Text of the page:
A few days later Michel arranged a visit to the Raiatea government agricultural facility so I could see firsthand their work and experiments to strengthen Island vanilla. Our tour began at Hanoa Plantation, which sits up from the highway on a verdant strip of land studded with palms, bananas and hardwoods. Bordering the facility is a technical high school where students learn basic farm management and how to cultivate bananas, pineapple, papaya, vanilla, taro, sugar cane and other crops. As school was not in session, the plants were joyfully going wild in the warm, rainy weather. On the government side, the crops were uniformly planted and carefully maintained, giving this vast tract of land an amusing, contrasting appearance of two disparate possibilities.
The government ministry of agriculture is aware of the need to increase production of Tahitian vanilla, as demand is far greater than supply. They are experimenting with plants, compost, and methods of shade-house production to improve both quality and quantity. The best density of plants, compost, and virus control are of great interest to the researchers.
Currently there are several 1000 meter long shade-houses, each containing 400 supports for the plants. Some of the supports are made of concrete and others are of wood. They don’t have the chemicals available to protect the wood from rot so it’s uncertain how long the wood supports will last. This is an experiment in itself as all the materials for their work come from France. Over the next few years they will determine the most cost-effective way for growing shade-house vanilla.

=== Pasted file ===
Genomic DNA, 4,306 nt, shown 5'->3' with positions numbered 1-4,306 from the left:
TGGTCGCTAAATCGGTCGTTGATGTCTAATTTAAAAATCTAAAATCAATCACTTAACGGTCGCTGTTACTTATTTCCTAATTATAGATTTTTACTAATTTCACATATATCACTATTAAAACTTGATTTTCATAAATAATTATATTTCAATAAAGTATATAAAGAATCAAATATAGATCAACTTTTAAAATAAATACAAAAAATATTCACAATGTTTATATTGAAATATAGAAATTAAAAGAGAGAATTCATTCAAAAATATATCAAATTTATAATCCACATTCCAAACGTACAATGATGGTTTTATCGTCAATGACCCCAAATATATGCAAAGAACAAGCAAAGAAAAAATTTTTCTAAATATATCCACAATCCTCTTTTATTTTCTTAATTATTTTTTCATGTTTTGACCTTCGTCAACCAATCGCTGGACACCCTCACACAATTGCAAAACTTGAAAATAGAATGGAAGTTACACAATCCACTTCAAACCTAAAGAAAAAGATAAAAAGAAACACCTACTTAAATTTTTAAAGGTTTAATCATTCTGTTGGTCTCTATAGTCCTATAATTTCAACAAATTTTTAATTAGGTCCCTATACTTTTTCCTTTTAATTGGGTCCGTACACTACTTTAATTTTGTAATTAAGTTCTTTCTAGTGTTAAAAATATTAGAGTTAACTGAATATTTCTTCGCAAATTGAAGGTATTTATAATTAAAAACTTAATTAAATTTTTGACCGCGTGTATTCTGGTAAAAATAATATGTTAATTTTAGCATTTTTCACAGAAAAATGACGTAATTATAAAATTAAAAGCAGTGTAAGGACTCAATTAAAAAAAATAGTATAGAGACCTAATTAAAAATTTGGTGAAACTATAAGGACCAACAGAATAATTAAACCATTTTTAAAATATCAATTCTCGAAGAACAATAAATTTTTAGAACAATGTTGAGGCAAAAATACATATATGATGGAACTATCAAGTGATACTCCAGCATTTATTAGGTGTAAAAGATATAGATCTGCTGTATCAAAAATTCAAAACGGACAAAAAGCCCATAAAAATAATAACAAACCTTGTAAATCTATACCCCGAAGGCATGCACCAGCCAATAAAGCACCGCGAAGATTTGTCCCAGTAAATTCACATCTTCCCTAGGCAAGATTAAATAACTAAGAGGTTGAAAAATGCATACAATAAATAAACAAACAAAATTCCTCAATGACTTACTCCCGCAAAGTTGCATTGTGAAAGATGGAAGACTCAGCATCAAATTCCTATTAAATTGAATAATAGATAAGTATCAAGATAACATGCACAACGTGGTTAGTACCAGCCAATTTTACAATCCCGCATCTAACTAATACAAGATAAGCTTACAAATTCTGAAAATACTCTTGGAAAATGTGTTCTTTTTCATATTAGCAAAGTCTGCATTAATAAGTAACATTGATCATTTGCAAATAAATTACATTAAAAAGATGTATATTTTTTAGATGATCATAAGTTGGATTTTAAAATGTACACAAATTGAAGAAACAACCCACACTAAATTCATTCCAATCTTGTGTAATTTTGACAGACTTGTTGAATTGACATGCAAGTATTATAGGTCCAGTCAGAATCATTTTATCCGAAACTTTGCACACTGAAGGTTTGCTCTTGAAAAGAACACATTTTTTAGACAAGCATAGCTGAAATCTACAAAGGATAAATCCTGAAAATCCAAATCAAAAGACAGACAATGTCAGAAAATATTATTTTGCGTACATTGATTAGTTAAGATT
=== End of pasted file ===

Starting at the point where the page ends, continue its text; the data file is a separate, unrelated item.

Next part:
Compost for the vanilla plants is made from coconut husks, wood chips, garden greens, and sugar cane (which feeds the bacteria). The compost is produced on-site and is ready in less than three months. The base in which the supports are sunk holds the compost.
During periods of heavy rain, water collects around the plants and triggers fungus, causing deformed flowers. Workers pick off fungus-infected leaves and vines. Because Tahitian vanilla has a high moisture content, it is naturally susceptible to virus, even when grown in optimal conditions. “One thing we are studying is whether vanilla grown in such close quarters suffers from many more viruses than vanilla that grows on traditional plantations,” says Michel. “If so, we need to learn ways to combat this.”
One advantage of shade-house production is that plants are more protected from the cold than on traditional plantations. This is a consideration as Tahitian vanilla dies when the temperature drops below 14 degrees C (60 degrees F), whereas Vanilla Planifolia isn’t in serious danger unless the temperatures fall below 4 degrees C (40 degrees F).
Varieties of Tahitian Vanilla